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Francesca Tripodi Publishes New Research on the Role Libraries Play in Combating Disinformation

Francesca Tripodi, Assistant Professor at the UNC School of Information and Library Science (SILS), is the lead author on a newly published research article examining the role libraries play in finding a solution to disinformation.

In “Libraries Combating Disinformation: From the Front Line to the Long Game,” published in the January 2023 edition of The Library Quarterly, Tripodi and her co-authors present findings from a recent study which analyzes the shortcomings and gaps in how library patrons search for information and how librarians can support information search literacy.

The purpose of the study is to address the urgent need to find a solution to the increased spread of disinformation.

Francesca Tripodi
Francesca Tripodi. Photo by Jon Gardiner/UNC-Chapell Hill

“Addressing misinformation is of critical importance, as it threatens the health of the United States across various sectors – from the financial to public health to the future of democracy,” Tripodi says. “In this study, we wanted to identify how people’s online search habits could perpetuate the spread of disinformation as well as how libraries and librarians can serve as resources to develop improved search skills and diminish the spread of disinformation.”

Collecting Data: Observing Library Patrons

In the study, Tripodi and her research assistant Jade Angelique Stevenson, a recent MSLS graduate of SILS, conducted ethnographic observations and interviews at three Montana libraries to identify how library patrons search for information.

In order to gain an understanding of library patrons’ search capabilities, researchers conducted talk-aloud tasks with library patrons asking them to search for information and assess the credibility of various websites. Participants were asked to pretend they were conducting their own research on the topic of minimum wage before making an election decision. Specifically, they were asked to assess the credibility of the website of an organization that opposes a raise in the minimum wage. Participants could navigate the web as they normally would and open as many tabs as needed outside of the assigned website to make an evaluation.

After assessing the participant’s search habits and decisions on whether the website was credible, researchers drew primary conclusions.

The Findings: Identifying How Librarians Can Fill the Gaps of Patron Search Skills

The findings show that most participants searched for information vertically rather than laterally to determine the assigned website’s credibility.

“Whereas historians and students often read vertically—scrolling up and down on a website looking for superficial markers of reliability, such as polished websites and logos and domain names—fact checkers read laterally, quickly hopping off the page in question, opening new browser tabs, and using other websites to gain more information on the source behind the information,” the article explains.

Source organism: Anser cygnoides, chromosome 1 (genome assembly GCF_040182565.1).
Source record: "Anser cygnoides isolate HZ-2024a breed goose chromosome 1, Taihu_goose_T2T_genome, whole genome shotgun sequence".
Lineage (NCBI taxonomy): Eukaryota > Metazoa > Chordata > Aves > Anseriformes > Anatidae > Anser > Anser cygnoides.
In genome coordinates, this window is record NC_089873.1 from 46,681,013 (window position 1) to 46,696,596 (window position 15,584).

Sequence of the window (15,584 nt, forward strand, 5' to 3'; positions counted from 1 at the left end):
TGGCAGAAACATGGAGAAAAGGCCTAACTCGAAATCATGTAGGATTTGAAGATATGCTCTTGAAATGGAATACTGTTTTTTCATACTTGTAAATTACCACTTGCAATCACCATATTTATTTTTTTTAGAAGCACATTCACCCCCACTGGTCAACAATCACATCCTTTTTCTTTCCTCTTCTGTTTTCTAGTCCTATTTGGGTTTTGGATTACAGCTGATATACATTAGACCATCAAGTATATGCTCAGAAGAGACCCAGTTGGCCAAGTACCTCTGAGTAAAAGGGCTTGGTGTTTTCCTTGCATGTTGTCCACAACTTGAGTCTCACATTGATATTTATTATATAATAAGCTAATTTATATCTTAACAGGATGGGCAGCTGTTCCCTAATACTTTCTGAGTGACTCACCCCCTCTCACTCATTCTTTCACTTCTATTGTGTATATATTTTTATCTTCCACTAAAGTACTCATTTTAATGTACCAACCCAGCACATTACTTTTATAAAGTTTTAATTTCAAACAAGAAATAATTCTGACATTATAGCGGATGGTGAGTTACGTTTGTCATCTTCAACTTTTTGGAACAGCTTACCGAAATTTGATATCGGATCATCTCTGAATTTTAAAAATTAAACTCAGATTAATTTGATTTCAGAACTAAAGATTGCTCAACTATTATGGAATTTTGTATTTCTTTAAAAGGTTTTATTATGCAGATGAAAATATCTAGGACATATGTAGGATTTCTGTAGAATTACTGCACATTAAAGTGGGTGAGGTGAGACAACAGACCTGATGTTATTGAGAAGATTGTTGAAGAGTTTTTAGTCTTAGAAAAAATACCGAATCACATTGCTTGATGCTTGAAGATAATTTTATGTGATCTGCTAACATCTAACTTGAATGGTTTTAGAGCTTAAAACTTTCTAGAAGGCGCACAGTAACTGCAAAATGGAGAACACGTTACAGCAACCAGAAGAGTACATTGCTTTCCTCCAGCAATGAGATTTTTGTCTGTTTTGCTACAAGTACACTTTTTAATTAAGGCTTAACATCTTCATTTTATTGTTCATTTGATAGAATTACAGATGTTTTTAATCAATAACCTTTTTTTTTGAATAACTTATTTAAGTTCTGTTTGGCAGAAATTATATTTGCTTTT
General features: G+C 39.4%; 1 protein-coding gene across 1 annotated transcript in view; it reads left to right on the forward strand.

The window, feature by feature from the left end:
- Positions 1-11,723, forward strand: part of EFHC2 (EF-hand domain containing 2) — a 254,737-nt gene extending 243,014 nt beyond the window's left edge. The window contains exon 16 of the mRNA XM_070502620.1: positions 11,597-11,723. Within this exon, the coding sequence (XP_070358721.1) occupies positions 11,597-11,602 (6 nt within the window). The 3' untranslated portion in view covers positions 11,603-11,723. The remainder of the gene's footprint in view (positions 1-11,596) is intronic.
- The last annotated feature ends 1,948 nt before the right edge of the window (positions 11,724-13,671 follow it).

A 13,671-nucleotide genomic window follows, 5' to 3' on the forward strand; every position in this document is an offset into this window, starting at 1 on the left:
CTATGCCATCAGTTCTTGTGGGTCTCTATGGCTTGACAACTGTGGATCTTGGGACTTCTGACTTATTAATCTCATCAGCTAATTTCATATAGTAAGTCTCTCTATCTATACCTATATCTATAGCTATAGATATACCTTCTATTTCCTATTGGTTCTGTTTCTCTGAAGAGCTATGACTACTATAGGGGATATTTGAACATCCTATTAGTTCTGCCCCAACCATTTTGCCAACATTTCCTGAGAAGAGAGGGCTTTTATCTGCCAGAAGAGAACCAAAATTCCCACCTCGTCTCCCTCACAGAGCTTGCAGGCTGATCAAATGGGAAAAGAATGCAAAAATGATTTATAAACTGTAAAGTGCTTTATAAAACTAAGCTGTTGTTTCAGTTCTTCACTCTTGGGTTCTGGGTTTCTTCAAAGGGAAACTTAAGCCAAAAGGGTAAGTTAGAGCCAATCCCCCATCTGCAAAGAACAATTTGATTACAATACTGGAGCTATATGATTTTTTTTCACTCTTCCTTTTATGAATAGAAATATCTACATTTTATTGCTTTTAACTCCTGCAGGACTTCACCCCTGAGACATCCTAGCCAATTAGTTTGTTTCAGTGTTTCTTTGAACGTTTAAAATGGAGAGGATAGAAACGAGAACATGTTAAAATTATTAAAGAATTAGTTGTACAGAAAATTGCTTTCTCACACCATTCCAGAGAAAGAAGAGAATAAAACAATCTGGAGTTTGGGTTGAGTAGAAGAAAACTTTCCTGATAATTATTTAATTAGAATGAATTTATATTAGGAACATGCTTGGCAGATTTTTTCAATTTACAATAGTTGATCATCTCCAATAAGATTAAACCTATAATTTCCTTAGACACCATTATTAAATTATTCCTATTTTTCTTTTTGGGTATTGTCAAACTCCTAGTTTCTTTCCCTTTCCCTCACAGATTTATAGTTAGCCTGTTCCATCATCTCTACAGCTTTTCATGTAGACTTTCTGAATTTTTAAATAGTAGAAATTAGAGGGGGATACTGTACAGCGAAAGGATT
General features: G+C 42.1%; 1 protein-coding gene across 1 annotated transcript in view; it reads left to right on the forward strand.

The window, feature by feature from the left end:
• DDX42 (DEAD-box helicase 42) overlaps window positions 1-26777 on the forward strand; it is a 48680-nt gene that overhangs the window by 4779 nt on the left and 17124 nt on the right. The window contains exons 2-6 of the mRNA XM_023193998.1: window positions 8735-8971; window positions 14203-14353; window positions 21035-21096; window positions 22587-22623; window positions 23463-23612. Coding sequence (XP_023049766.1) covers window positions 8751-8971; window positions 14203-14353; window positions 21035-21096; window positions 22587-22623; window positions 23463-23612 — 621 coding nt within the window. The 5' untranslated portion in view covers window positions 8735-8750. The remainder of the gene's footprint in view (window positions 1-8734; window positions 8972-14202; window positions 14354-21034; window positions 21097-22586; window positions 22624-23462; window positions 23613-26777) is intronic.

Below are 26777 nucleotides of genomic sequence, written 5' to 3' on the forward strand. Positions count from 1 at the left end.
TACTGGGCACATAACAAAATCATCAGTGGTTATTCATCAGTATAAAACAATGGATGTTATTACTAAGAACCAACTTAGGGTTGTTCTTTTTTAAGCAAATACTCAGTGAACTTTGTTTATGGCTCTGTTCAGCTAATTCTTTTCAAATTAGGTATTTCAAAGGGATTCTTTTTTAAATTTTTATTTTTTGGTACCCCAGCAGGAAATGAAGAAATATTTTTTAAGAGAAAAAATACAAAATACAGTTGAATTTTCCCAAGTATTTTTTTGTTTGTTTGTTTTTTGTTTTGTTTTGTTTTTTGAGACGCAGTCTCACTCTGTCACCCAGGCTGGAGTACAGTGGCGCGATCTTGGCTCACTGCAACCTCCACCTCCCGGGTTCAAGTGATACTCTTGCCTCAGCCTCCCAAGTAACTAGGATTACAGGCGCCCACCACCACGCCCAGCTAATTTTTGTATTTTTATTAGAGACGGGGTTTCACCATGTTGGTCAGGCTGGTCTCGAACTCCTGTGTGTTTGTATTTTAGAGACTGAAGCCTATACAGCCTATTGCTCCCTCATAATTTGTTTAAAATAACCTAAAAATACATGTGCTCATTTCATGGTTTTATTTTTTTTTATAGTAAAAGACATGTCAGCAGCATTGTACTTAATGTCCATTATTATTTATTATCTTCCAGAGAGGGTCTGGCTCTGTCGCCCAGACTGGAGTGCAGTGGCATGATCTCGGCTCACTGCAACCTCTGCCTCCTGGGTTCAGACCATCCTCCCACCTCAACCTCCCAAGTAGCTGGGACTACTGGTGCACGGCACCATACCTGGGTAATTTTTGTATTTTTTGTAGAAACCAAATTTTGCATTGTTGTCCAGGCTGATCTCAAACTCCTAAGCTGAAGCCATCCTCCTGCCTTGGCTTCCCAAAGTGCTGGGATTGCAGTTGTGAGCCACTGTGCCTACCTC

According to the article, participants stated that because websites had a .gov, .org, or .edu domain, they could trust the information on the site more than if the information was presented on a .com website. When searching vertically, patrons in the study dug deeper into the assigned website, such as visiting the website’s “About” page to decide whether the information on the site is credible.

This search technique leaves information seekers at a disadvantage in which they only view the perspectives and outlooks of one source rather than conducting external research through other sources that can provide more context.

Through this finding, the researchers propose that librarians can support patrons by providing educational classes for patrons on how they can adjust their search habits to search laterally rather than vertically in order to gather a wider scope of sources and information.

However, for librarians, this might include tailoring individual educational support to patrons’ specific informational needs.

“The librarians we interviewed helped us understand that the challenge of improving the public’s search literacy is not simply imparting a set of computer skills but building trusting relationships with patrons to gently help them examine their ingrained search habits,” the article states.

The researchers also suggest that more research is needed to better understand how people use mobile devices to look up information as part of their daily life using apps not traditionally associated with search, such as TikTok.

The article concludes that focusing on how to intervene and correct search habits that don’t support search literacy can create effective strategies to confront disinformation; a role that librarians have the opportunity to fill in their communities.